During the summer I have tried to read a few books! I am still reading five books at a time with a book list of others in my head! I’ve received many good recommendations for other books as well. (I plan to start a book list page! See sidebar!)
I am reading “The Christian Delusion: Why Faith Fails” edited by John Loftus. It is wonderful. I think every Christian should read it!!!! I am also reading “Godless: How an Evangelical Preacher Became One of America’s Leading Atheists” by Dan Barker. I recommend it though it is not as scholarly as “The Christian Delusion” but it does explain Barker’s personal loss of faith and points out many flaws in Evangelical Christianity.
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As I journey from certainty to openness in my faith walk, I often wonder how to help others who are locked into a rigid belief system that does not encourage them to question their assumptions. I am still working on a letter to others, in my head of course, to help myself and others to begin to question their own belief systems. However, in the meantime, below is a letter, “Dear Born-again Christian” by Marlene Winell, a psychologist and writer who counsels people who are leaving harmful religious systems. I think the letter is nicely done.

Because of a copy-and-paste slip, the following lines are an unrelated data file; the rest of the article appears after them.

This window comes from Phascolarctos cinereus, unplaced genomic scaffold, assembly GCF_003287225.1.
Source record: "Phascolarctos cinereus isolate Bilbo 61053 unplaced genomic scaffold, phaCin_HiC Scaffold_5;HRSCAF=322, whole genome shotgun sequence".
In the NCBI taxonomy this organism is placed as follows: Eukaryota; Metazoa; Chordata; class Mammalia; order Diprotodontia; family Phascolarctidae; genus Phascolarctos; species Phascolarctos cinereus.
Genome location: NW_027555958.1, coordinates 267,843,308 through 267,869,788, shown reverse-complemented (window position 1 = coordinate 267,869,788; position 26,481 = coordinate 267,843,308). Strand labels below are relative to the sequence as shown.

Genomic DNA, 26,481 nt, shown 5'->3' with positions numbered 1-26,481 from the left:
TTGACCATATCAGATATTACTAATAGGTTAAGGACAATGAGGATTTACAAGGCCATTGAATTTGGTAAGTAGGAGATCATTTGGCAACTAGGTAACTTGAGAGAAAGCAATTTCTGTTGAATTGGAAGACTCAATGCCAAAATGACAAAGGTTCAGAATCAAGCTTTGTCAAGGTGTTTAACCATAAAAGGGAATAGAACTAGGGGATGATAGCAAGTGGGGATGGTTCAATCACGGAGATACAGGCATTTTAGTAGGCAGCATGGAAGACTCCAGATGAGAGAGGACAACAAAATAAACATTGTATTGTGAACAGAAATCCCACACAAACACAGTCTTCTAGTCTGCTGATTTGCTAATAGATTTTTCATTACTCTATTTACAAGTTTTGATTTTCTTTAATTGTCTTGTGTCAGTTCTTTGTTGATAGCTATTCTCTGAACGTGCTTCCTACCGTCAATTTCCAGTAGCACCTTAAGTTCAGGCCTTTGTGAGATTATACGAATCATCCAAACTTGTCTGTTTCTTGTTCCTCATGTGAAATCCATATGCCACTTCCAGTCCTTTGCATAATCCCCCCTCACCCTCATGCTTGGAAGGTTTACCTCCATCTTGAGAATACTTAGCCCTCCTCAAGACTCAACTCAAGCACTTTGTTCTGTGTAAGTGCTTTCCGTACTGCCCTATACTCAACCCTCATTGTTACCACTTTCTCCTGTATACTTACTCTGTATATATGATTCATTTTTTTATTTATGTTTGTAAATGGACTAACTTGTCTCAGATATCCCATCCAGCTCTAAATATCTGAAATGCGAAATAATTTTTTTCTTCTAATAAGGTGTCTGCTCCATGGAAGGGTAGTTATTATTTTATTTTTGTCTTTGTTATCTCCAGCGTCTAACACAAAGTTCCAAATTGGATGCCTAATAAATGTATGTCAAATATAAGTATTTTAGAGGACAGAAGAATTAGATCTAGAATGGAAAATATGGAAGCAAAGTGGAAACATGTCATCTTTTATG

Winell’s letter points out how a rigid born-again belief system can seem to solve problems for people, such as give us comfort in our fear of death and loneliness and also give us absolutes for answering the big questions in life. She correctly suggests that the born-again belief system could create other problems system, such as cutting ourselves off from our fellow humans on the planet and sharing in the human journey and by causing us to miss the reality of our life here and now (the only life we can be sure of, I might add) by living one’s life for a future, hoped-for afterlife that may not materialize.
I think that anyone, such as a born-again christian or anyone else, who begins their journey for truth by accepting a system that proposes to provide all the answers for them, is unlikely to find the truth. However, once having accepted a system promising the “truth” to all questions, it can be hard and frightening to begin to question that belief system. I think Winell’s letter is a good attempt to help a person locked in a belief system to begin to consider opening their mind to questions and answers outside of that belief system.
Here is Marlene Winell’s letter. What do you think?